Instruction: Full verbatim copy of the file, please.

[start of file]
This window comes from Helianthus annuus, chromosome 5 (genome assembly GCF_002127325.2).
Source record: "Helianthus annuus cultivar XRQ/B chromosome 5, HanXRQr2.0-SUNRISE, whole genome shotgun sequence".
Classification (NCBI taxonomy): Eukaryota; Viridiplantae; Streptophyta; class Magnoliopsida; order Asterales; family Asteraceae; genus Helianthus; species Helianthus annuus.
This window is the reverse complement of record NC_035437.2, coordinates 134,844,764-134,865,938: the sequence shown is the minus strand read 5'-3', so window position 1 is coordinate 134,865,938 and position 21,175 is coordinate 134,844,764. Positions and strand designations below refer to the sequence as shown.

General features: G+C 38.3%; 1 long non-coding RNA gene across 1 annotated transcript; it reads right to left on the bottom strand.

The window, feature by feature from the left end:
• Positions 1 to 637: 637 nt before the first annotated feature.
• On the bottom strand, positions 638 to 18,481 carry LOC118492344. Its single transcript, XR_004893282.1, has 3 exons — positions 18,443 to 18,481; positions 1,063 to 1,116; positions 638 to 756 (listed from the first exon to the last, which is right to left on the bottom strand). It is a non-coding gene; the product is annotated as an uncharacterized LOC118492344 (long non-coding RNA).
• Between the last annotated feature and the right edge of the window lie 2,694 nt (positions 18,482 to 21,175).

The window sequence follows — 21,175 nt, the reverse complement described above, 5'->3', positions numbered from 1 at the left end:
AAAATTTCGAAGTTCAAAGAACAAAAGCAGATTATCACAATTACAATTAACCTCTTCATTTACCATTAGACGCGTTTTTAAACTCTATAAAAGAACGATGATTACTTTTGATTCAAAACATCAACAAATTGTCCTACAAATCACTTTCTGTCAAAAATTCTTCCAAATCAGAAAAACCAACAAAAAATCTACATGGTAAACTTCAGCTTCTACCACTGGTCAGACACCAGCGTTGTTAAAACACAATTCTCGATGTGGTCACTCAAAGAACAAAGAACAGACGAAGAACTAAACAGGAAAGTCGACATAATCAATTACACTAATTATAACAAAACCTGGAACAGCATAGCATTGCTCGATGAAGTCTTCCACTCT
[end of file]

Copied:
This window comes from Helianthus annuus, chromosome 5 (genome assembly GCF_002127325.2).
Source record: "Helianthus annuus cultivar XRQ/B chromosome 5, HanXRQr2.0-SUNRISE, whole genome shotgun sequence".
Classification (NCBI taxonomy): Eukaryota; Viridiplantae; Streptophyta; class Magnoliopsida; order Asterales; family Asteraceae; genus Helianthus; species Helianthus annuus.
This window is the reverse complement of record NC_035437.2, coordinates 134,844,764-134,865,938: the sequence shown is the minus strand read 5'-3', so window position 1 is coordinate 134,865,938 and position 21,175 is coordinate 134,844,764. Positions and strand designations below refer to the sequence as shown.

General features: G+C 38.3%; 1 long non-coding RNA gene across 1 annotated transcript; it reads right to left on the bottom strand.

The window, feature by feature from the left end:
• Positions 1 to 637: 637 nt before the first annotated feature.
• On the bottom strand, positions 638 to 18,481 carry LOC118492344. Its single transcript, XR_004893282.1, has 3 exons — positions 18,443 to 18,481; positions 1,063 to 1,116; positions 638 to 756 (listed from the first exon to the last, which is right to left on the bottom strand). It is a non-coding gene; the product is annotated as an uncharacterized LOC118492344 (long non-coding RNA).
• Between the last annotated feature and the right edge of the window lie 2,694 nt (positions 18,482 to 21,175).

The window sequence follows — 21,175 nt, the reverse complement described above, 5'->3', positions numbered from 1 at the left end:
AAAATTTCGAAGTTCAAAGAACAAAAGCAGATTATCACAATTACAATTAACCTCTTCATTTACCATTAGACGCGTTTTTAAACTCTATAAAAGAACGATGATTACTTTTGATTCAAAACATCAACAAATTGTCCTACAAATCACTTTCTGTCAAAAATTCTTCCAAATCAGAAAAACCAACAAAAAATCTACATGGTAAACTTCAGCTTCTACCACTGGTCAGACACCAGCGTTGTTAAAACACAATTCTCGATGTGGTCACTCAAAGAACAAAGAACAGACGAAGAACTAAACAGGAAAGTCGACATAATCAATTACACTAATTATAACAAAACCTGGAACAGCATAGCATTGCTCGATGAAGTCTTCCACTCT